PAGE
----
In Leslie Marmon Silko’s highly-acclaimed 1977 novel, Ceremony, Tayo, a member of the Laguna Pueblo in New Mexico experiences the horrors of the 1942 Bataan Death March in the Philippines during World War II.
Tayo, who joins the military after the Japanese Imperial Army bombed Pearl Harbor in 1941, endures the brutality of an approximately 60-mile march to a prison camp after U.S. and Filipino troops are forced to surrender after a long battle. Along the march, he watches as a Japanese soldier kills his cousin Rocky, with whom he grew up as a brother in the same home.
As an American soldier, Tayo and his fellow native people were welcomed with open arms by white people, especially white women, and cheered on and physically comforted while still in uniform. Once back home, suffering from posttraumatic stress disorder, Tayo faces the same discrimination he faced growing up as his paths crossed with the dominant white power structure, which urged him to assimilate.
Tayo grows bitter. His PTSD almost completely disables him. What finally heals him is a modern native ceremony for that era, a new native ritual that doesn’t demonize the entire white culture but allows for nuance and discourages generalizations while keeping the traditions of Tayo’s ancestry alive.
It’s a brilliant novel, interspersed with written versions of oral storytelling, and I highly recommend it.
This may seem like a longer introduction to get to a local issue I want to address, but I think at this point it might well take some type of unique reconciliation ceremony to complete the American Indian Cultural Center and Museum in Oklahoma City, situated on riverfront property near the I-35 and I-40 junction. I’m not being flippant about this issue of ceremony.
The center is only partially completed, and it’s been in the making for several years, but it needs about $40 million in state money to complete it. Another $40 million will come from private donations. The state has put in more than $90 million so far, according to a media report, but the project has stalled. Last year, House Speaker Jeff Hickman didn’t even allow a vote on the issue.
This year, as a recent NewsOK.com story noted, “A sense of despair has settled” over the issue.
There has been some speculation that Oklahoma City, which gave the land to the state for the project, could take over and finish the project with agreements with some of the native nations in the state, which is probably better than nothing, but I hope it doesn’t happen this way.
The unfinished center, which is being built to Smithsonian standards and would obviously draw visitors from around the world, stands as a symbol of broken promises and mistreatment endured by indigenous people here and across the world since western European colonization dating back centuries.
One Spaniard, for example, claimed Tayo’s Laguna area for Spain, in the 16th century, and the Spanish eventually established missions there. The 1830s Indian Removal Act, promoted by President Andrew Jackson, led to the Trail of Tears when native people were forced to walk from southeastern states to what is now known as Oklahoma so “settlers”-that’s what they’re called in elementary school-could grow cotton picked by slaves in Mississippi. The various Indian Appropriation Acts through the 19th century contributed to more hardship for native people.
The overall romantic “settlers” story, complete with covered wagons, shotguns and ladies in bonnets, still taught to children here as we glorify Oklahoma’s 1889 Land Run, is called systemic, institutional racism, and it’s not difficult to see the center’s recent funding problems as part of it, especially since the center should eventually pay for itself in the long-term in admissions fees and local and state taxes for hotels and shopping. It could lead to other development and other academic centers.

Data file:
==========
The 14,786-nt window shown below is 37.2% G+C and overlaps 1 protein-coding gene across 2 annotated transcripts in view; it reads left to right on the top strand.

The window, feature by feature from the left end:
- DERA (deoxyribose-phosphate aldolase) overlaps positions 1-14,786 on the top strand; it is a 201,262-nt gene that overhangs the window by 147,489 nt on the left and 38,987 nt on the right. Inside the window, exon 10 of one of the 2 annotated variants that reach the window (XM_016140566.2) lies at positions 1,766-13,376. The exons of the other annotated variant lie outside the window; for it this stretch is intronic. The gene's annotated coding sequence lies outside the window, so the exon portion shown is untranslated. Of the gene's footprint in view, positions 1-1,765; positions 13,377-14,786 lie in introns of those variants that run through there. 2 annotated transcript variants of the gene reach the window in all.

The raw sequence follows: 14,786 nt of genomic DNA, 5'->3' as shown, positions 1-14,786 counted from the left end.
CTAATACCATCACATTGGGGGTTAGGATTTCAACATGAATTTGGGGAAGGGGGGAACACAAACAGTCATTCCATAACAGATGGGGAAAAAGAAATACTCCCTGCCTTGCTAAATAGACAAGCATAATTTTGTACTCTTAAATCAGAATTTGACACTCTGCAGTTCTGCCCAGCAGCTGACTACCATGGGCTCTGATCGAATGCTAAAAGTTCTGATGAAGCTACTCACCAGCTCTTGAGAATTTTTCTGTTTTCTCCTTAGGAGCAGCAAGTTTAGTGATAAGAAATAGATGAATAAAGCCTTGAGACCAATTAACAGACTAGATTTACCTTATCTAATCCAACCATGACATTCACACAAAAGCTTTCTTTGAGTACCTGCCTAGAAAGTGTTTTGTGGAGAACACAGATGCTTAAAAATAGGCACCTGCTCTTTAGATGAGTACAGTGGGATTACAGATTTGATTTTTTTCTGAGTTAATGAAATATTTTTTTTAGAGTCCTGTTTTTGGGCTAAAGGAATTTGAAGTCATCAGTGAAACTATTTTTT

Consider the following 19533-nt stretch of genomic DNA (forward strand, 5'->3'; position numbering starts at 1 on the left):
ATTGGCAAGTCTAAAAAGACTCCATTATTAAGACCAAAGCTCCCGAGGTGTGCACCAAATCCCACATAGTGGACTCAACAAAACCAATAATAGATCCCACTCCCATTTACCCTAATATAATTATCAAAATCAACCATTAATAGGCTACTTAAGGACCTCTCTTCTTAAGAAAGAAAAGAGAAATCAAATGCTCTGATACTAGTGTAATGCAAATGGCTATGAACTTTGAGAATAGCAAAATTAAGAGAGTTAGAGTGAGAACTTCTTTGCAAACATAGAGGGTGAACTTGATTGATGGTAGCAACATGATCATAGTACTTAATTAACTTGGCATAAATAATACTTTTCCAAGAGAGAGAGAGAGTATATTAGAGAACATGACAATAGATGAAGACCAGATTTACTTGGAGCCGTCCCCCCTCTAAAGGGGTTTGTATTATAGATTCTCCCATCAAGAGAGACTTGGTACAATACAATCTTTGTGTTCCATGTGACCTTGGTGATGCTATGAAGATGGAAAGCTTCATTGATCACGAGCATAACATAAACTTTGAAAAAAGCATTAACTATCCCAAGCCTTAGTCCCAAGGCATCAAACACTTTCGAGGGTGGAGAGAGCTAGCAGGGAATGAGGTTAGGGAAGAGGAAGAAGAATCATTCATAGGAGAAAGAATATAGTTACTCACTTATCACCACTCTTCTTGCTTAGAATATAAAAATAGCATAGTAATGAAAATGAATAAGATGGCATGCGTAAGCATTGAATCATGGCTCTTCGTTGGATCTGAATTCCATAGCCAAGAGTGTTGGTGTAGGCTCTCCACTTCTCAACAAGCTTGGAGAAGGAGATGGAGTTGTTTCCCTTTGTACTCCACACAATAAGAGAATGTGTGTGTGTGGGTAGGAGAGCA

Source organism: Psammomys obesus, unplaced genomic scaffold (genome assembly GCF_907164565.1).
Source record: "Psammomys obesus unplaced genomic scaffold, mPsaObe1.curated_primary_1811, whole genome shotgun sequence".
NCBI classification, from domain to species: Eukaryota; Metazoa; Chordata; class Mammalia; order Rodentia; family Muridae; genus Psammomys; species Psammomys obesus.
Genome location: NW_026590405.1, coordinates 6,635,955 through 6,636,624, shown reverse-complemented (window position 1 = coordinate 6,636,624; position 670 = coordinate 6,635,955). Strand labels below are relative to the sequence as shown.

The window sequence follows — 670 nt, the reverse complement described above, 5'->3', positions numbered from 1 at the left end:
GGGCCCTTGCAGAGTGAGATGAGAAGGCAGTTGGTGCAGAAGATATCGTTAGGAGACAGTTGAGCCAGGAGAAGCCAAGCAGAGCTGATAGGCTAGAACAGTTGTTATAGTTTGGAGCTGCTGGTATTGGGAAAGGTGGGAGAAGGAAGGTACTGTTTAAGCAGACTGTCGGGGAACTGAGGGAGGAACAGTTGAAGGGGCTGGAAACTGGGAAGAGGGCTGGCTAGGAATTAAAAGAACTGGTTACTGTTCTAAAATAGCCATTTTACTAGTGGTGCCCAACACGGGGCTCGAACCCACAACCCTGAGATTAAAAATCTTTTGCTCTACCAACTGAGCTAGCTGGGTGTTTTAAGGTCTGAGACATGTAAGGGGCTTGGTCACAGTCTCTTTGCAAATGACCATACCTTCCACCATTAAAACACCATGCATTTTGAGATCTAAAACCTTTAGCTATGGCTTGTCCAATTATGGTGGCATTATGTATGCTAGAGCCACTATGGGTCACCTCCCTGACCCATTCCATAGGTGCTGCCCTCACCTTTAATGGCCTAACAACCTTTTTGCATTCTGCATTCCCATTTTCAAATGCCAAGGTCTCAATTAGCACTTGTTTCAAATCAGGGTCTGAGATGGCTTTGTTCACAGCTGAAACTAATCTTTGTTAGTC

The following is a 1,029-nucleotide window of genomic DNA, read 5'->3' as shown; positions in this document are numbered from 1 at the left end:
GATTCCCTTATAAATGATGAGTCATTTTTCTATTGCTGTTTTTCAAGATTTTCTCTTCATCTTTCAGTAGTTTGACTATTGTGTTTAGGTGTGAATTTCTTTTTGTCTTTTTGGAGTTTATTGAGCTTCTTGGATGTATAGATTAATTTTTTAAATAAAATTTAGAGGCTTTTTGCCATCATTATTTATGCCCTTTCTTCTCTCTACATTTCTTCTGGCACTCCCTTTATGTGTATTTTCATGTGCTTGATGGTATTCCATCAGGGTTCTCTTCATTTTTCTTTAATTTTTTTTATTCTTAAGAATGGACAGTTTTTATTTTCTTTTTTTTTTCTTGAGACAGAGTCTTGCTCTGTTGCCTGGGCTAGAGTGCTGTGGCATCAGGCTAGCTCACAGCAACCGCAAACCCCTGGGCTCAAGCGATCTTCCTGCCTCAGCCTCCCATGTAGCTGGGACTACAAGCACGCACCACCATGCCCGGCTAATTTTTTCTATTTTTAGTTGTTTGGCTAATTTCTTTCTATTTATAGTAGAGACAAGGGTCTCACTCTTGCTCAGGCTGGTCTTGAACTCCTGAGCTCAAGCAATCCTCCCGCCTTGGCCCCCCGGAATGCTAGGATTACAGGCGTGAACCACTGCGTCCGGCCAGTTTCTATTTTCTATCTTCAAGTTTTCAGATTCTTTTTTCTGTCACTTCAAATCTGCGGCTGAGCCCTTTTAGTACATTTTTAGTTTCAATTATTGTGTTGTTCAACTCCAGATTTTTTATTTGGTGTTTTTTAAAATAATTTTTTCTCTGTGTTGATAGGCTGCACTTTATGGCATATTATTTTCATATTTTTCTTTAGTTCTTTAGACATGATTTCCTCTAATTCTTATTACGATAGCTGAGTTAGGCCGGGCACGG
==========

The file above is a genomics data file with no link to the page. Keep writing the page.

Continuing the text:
The two main arguments against the state providing more money are that there isn’t enough money in the budget to do so right now and that native people here should just pay for it themselves, even though various Oklahoma-based Indian nations have already contributed.
The counter argument is obvious. If this is going to be a state-operated and state-promoted center, a true Oklahoma effort, then the state should complete it with taxpayer money, even if it means passing more legislation for another bond issue. Oklahoma’s involvement here is an act of reconciliation and reparations on a symbolic level, and a part of the unique ceremony I would like to see. It means all of us here, whatever our ancestral roots or skin color, have a stake in it. The center would belong to us all. That’s important.
In the end, what we have here is a story. It’s about how a great symbol of reconciliation and unity in our state has been hopefully only delayed but increasingly seems impossible.
Silko, a Laguna Pueblo of mixed ancestry, begins her acclaimed novel with this story:
I will tell you something about stories
They aren’t just entertainment.
Don’t be fooled.
They are all we have, you see,
All we have to fight off
Illness and death.
You don’t have anything
if you don’t have stories.
Their evil is mighty
but it can’t stand up to our stories.
So they try to destroy the stories
let the stories be confused or forgotten.
They would like that
They would be happy
Because we would be defenseless then.
He rubbed his belly
I keep them here
Here put your hand on it
See, it is moving.
There is life here
for the people.
And in the belly of this story
the rituals and the ceremony
are still growing.
There’s still time for reconciliation and unity, but if the center gets delayed much further, the lasting story might not be one not of healing and growth but of years of bitterness, perceived bigotry and, perhaps worse, historical amnesia and false pride under the contemporary term “American exceptionalism.”